Bro. Ronnie W. Floyd was called as pastor on November 15, 1981, just out of the seminary, with all sorts of new ideas to try out and we were willing guinea pigs. He laid down certain restrictions...  "Do not ever serve him peas," and "Any form of chocolate was acceptable." The ladies of the church took this to heart, always anxious to please Bro. Ronnie. Stewardship was his soapbox. He gathered a few people to consult with him as he prepared his doctorate, "but I doubt if he took any of our opinions seriously!!!" However, he did get his degree; and following the ceremony, our most "dignified" pastor celebrated with a snowball fight on campus, even while still in his doctoral robe. Big plans were always in the offing. "God's shovel is bigger than yours, so try it...!" And we did. One of Bro. Ronnie's projects was to lead the church in a Vietnamese and Spanish Literacy Program. Soon we acquired a huge Trailways bus. Mission trips were always taking place. We also used this bus for many fun trips. On one ski trip to Colorado, many non-skiers went along for the ride. The bus was equipped with tables for a constant game of "42" and Bridge. The big red bus never stopped rolling, and this ski retreat became one of our most memorable events. Bro. Mike Redden, and then later Sammie Hensen, led the children. Bro. David Mercer continued to serve as both Music & Youth Director. Bro. David was very popular with the young people and their parents in Palacios. His Youth Choir became quite large, numbering anywhere from 50 to 125, with an average of 75 youth. The Youth Choir was privileged to take several choir tours, some of which were out of state. When Bro. David was called to another field, Bro. Larry Pritchett served as Recreation & Youth Director. Only July 15, 1983, the church voted to build a Christian Life Center (CLC). Offerings were given and set aside for this project. Under Bro. Ronnie's leadership, plans were in the making to begin a mission church, west of Palacios in the Caranchaua Community. This project later materialized on October 12, 1984, when our church organized and supported this new work which became known as "Caranchaua Chapel." Bro. Hollie Briscoe felt the call to pastor this mission. The mission continues even today to minister to these people.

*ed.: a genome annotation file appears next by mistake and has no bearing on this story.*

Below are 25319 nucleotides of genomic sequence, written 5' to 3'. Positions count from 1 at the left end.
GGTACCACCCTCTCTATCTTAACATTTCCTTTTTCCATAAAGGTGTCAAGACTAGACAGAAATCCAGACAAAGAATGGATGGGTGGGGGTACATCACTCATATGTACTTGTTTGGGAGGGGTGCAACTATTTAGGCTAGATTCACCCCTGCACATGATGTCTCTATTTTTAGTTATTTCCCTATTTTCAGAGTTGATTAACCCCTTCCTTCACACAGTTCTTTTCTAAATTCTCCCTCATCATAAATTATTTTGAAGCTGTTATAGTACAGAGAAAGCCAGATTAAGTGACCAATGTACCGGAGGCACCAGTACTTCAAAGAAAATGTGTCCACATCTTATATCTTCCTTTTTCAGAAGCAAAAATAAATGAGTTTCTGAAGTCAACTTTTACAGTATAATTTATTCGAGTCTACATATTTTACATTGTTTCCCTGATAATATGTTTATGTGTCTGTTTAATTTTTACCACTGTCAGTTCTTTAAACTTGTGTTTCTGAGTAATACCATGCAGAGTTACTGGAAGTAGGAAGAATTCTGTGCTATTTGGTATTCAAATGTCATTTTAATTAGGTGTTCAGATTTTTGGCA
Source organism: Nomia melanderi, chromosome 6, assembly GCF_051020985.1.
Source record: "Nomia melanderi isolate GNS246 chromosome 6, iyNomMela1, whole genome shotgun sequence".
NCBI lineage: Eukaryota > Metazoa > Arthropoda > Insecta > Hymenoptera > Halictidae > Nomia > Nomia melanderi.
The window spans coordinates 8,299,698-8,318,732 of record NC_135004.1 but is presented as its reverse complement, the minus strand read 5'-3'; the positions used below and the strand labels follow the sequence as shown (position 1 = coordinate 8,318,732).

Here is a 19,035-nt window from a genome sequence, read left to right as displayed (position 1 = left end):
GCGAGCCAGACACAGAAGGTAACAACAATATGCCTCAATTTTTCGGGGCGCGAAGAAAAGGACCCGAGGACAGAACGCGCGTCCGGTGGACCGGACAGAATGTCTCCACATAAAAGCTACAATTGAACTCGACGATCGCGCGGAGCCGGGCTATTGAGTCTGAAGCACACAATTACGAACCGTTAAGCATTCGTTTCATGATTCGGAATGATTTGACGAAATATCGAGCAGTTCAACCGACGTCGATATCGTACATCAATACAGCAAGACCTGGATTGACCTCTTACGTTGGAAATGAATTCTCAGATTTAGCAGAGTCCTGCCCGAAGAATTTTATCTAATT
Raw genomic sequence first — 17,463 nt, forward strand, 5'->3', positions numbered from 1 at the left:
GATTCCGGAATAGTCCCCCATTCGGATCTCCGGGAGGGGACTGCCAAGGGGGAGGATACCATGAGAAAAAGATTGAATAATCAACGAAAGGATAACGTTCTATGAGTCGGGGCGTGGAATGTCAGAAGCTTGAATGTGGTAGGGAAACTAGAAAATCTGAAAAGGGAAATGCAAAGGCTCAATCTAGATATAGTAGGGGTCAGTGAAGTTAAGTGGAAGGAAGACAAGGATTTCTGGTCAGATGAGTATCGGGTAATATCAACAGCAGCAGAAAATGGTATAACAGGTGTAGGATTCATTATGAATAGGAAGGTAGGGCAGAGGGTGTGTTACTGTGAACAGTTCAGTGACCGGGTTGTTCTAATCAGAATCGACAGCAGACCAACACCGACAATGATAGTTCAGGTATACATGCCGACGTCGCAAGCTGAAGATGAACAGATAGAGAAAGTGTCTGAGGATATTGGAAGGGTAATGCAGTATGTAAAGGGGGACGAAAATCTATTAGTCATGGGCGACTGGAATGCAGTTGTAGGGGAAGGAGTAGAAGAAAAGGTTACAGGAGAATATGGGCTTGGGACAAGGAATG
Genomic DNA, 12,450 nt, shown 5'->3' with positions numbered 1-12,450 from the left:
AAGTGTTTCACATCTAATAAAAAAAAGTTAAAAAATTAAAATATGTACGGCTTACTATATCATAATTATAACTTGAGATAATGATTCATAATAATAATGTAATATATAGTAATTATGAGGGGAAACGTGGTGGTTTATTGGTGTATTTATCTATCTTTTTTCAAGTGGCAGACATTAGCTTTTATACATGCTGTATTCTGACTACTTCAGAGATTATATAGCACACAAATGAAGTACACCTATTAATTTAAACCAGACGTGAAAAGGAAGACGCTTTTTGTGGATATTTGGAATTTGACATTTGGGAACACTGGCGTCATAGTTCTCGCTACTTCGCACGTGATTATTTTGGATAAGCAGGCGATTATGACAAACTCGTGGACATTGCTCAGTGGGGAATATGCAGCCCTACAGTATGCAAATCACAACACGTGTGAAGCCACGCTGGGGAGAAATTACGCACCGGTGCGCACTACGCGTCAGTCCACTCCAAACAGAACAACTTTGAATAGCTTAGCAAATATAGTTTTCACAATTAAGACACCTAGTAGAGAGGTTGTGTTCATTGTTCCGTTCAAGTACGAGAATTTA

In 1982, 1983 and 1984, the church led the Colorado Association in Sunday School enrollment and average attendance increase. In 1983 and 1984, the church led the Colorado Association in baptisms. In 1983, the church began a television ministry through the local cable station. In 1984, the church had a total of 119 additions, with 81 of these being baptized as new Christians. The average Sunday School attendance grew from 258 to 331 attending Bible Study each Sunday morning. The total church membership increased to 747 members. On October 28, 1984, the church experienced its highest attendance ever as 503 persons were present for Bible Study. On July 22, 1984, Dr. Ronnie Floyd resigned as pastor.